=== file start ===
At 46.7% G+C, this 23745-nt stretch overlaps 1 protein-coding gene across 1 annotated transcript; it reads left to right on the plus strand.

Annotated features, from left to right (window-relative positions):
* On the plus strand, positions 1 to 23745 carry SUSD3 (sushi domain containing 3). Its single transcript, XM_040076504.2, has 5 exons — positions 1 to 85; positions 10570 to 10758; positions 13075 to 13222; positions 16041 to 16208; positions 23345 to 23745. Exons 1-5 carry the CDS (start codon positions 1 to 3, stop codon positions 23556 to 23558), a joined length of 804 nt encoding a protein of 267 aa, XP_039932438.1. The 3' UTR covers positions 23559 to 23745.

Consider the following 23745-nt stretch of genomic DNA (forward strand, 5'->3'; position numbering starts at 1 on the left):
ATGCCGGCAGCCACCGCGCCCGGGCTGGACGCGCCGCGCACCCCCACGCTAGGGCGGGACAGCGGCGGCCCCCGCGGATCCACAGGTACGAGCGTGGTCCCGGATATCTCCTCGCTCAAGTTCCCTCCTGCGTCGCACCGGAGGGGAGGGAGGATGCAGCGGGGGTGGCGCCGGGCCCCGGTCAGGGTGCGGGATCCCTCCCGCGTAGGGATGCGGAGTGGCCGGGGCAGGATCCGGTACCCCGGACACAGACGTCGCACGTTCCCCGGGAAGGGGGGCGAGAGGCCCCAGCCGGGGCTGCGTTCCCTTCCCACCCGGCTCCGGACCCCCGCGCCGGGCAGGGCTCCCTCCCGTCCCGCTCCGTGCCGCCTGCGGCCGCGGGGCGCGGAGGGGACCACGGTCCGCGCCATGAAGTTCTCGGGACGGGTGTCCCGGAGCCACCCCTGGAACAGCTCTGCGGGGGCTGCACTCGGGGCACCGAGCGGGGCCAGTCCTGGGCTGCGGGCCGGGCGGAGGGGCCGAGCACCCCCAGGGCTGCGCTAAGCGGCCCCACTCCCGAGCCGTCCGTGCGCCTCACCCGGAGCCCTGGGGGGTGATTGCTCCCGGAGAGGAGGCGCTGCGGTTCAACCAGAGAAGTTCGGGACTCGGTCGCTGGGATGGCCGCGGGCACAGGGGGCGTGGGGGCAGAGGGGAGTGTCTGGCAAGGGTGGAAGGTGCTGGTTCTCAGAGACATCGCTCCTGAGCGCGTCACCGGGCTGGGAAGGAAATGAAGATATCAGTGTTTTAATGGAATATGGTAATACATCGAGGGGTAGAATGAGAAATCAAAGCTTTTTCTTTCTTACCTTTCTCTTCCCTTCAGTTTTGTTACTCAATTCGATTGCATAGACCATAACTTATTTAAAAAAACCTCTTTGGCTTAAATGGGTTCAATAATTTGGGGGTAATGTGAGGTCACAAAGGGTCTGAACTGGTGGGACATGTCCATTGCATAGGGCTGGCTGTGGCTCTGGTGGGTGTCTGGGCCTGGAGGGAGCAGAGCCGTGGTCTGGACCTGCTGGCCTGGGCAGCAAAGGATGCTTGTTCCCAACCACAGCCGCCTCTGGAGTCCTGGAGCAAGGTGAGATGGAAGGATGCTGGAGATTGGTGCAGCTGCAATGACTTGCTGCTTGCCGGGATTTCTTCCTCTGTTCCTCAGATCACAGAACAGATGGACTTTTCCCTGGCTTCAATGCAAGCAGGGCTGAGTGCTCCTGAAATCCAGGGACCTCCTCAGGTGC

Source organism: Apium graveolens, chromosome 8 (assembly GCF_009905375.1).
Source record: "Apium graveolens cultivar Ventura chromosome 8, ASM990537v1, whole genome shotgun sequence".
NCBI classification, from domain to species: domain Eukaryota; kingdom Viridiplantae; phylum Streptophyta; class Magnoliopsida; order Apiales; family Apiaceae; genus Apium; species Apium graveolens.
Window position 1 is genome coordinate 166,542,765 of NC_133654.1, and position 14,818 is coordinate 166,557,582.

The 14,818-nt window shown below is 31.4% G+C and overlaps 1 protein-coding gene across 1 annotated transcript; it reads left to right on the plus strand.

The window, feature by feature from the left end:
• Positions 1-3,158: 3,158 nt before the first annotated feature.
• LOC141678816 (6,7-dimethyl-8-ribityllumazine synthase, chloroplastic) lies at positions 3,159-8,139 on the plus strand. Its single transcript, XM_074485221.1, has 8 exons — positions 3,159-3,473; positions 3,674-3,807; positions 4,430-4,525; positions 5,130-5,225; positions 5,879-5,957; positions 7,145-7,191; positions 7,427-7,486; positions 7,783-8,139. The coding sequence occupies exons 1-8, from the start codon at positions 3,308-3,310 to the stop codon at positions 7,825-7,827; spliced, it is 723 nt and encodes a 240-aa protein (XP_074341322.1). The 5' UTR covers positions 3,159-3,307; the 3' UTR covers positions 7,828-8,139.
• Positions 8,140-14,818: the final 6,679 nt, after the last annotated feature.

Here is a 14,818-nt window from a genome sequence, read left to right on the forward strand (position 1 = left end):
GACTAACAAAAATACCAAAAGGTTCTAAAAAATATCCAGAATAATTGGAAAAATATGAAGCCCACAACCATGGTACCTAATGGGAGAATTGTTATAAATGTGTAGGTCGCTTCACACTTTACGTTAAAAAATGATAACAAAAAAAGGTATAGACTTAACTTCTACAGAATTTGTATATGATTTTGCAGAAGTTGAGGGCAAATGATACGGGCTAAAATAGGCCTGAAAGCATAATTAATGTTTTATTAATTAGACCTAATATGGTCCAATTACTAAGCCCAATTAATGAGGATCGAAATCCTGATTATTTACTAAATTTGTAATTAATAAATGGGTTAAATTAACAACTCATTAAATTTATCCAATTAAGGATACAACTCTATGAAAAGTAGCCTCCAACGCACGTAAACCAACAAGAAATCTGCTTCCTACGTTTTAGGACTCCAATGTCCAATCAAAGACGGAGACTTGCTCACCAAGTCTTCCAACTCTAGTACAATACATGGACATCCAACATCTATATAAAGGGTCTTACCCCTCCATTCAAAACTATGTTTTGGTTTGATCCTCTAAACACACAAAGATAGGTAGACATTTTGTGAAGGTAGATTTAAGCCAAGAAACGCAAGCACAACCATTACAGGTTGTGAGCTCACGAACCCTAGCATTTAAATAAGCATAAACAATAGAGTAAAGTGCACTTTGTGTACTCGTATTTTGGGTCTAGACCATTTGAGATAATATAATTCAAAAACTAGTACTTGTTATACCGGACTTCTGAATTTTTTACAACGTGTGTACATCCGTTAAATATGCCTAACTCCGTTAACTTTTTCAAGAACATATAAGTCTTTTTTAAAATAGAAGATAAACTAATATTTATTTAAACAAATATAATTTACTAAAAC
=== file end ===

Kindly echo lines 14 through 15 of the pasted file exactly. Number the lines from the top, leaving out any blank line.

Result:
• Positions 8,140-14,818: the final 6,679 nt, after the last annotated feature.

Here is a 14,818-nt window from a genome sequence, read left to right on the forward strand (position 1 = left end):